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Securing Profits From Security IPOs

Here are three tech newbies that are off to strong starts


With the plunges with Facebook (NASDAQ:FB), Zynga (NASDAQ:ZNGA) and Groupon (NASDAQ:GRPN), it seems that the tech IPO game is horrendous. But these social network companies are only one segment of the market. In fact, the offerings from security companies have shown big returns.

This is no accident. Keep in mind that the industry has some big drivers. First of all, hackers are getting more sophisticated, as seen with break-ins at companies like LinkedIn (NYSE:LNKD), Sony (NYSE:SNE), Yahoo! (NASDAQ:YHOO), Visa (NYSE:V) and MasterCard (NYSE:MA). At the same time, companies are more vulnerable to attacks. A major factor is the “consumerization of IT,” which includes the use of mobile devices, the cloud and Internet apps within the workplace.

A Post-PC World Is Bad for These Companies
A Post-PC World Is Bad for These Companies

To deal with these problems, governments have been increasing the regulations on data privacy. Therefore, companies have little choice but to invest in security software.

So what security IPOs look attractive? Here’s a look at three:

Proofpoint (NASDAQ:PFPT): The company leverages cloud computing to deliver security services. It’s an important advantage because it allows Proofpoint to monitor threats on a real-time basis. What’s more, Proofpoint sells its software on a subscription basis, which provides a nice recurring revenue stream.

The company has over 2,400 customers, which include 28 of the Fortune 100. To expand its footprint, it has moved into foreign markets as well.

In the latest quarter, Proofpoint grew sales at 30% to $25.9 million. It also had positive cash flow of about $900,000. The valuation of Proopoint is also reasonable, with the stock at about four times sales.

Splunk (NASDAQ:SPLK): This company is a pioneer in the fast-growing business of Big Data, which involves using sophisticated algorithms to find patterns from massive data sets. And yes, Splunk leverages this for security protection.

But the company is more than just about cutting-edge technology. It has built a thriving developer community, which helps create new apps, provide useful feedback and even help with customer support. Splunk has also forged key relationships, such as with VMware (NYSE:VMW).

Growth for Splunk has been substantial. In the latest quarter, revenues spiked by 80% to $37.2 million, and operating cash flows came to $11.6 million. It has over 4,000 customers.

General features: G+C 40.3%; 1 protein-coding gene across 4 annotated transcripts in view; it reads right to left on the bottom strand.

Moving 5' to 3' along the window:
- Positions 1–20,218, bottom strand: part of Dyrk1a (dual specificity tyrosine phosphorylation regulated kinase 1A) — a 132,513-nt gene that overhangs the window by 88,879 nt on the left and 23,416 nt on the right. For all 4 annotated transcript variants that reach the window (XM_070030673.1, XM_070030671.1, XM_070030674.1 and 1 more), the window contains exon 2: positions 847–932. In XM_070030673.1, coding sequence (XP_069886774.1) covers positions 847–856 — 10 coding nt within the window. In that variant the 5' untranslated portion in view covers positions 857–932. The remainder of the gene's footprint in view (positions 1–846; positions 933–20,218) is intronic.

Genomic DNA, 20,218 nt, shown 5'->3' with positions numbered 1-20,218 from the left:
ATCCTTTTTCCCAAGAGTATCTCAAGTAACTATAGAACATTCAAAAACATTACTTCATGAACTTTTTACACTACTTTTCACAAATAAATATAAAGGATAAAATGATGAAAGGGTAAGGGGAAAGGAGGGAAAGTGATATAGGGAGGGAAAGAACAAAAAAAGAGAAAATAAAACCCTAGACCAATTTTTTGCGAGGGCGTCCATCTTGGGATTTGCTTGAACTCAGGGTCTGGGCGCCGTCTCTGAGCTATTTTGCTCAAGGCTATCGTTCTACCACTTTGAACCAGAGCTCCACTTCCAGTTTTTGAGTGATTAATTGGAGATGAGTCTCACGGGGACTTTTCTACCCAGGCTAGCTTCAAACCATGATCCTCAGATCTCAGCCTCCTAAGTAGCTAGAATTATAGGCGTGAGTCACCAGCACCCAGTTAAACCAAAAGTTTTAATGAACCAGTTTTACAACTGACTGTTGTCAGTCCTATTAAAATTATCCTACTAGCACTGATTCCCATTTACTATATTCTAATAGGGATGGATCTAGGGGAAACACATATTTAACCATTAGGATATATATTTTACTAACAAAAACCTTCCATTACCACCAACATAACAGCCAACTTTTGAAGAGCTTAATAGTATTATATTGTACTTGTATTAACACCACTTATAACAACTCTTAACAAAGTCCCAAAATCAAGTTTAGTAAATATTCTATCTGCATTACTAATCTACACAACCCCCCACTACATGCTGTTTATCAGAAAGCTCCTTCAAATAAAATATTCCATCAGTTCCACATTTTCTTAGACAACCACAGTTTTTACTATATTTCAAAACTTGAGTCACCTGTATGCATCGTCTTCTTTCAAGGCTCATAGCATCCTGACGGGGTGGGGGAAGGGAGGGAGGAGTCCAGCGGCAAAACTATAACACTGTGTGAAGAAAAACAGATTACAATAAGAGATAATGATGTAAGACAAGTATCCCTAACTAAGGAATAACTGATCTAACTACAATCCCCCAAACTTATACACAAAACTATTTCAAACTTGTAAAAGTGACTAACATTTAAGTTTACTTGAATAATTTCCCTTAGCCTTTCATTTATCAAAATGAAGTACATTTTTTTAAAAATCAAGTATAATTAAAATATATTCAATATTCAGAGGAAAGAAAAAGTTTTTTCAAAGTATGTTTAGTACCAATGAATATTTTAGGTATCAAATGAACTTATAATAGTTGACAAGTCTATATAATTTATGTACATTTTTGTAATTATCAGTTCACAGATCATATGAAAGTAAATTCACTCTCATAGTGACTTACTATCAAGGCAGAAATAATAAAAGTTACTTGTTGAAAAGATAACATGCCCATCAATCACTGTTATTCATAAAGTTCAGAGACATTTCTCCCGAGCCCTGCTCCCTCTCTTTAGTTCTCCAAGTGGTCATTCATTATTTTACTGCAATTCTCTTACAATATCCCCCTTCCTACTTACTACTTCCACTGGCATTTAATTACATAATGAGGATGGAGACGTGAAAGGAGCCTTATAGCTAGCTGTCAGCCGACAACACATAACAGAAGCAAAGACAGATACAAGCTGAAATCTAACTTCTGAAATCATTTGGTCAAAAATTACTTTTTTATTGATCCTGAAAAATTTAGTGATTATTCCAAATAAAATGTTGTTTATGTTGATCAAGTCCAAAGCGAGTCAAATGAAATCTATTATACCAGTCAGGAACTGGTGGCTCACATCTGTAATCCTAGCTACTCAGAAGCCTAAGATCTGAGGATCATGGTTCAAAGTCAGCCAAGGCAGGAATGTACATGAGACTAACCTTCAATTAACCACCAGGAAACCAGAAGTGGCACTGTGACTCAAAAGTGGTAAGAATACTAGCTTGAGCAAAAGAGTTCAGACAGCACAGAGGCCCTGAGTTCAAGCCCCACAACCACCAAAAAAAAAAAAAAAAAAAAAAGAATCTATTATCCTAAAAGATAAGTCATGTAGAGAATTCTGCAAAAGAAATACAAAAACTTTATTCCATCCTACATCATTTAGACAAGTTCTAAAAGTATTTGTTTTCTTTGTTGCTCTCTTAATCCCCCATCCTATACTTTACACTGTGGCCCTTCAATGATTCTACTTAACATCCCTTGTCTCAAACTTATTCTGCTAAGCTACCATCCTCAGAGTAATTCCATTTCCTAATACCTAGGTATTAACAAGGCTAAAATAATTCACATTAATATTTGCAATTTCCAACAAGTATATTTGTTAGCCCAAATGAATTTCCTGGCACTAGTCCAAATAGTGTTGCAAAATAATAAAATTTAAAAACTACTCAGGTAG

Splunk’s Big Data platform is quite versatile. Because of its customization features, customers can use it for applications like eDiscovery (for lawsuits), business intelligence and even astronomy.

As for the valuation, Splunk isn’t cheap. The price-to-sales ratio is a nosebleed 19x. Then again, this is not unreasonable in light of the sizzling growth rate in revenues.

Palo Alto Networks (NASDAQ:PANW): It pulled off its IPO in July at $42 a share and is now trading at $64.

The company focuses on next-generation network security software. That is, it guards against threats for emerging technologies like the cloud, social media, virtualization and mobile devices. Palo Alto does this with little degradation to the performance of IT networks and at relatively low cost.

As for the financial performance, Palo Alto has been a standout. For the nine months ended April 30, 2011, revenues surged by 129% to $179.5 million, and cash flows were a juicy $58.5 million.

Just like Splunk, Palo Alto trades at about 19 times sales. But again, such a premium is expected in light of the company’s growth rate — as well as its huge potential for the long term.

Tom Taulli runs the InvestorPlace blog IPOPlaybook, a site dedicated to the hottest news and rumors about initial public offerings. He also is the author of “All About Short Selling” and “All About Commodities.” Follow him on Twitter at @ttaulli. As of this writing, he did not own a position in any of the aforementioned securities.

Article printed from InvestorPlace Media,

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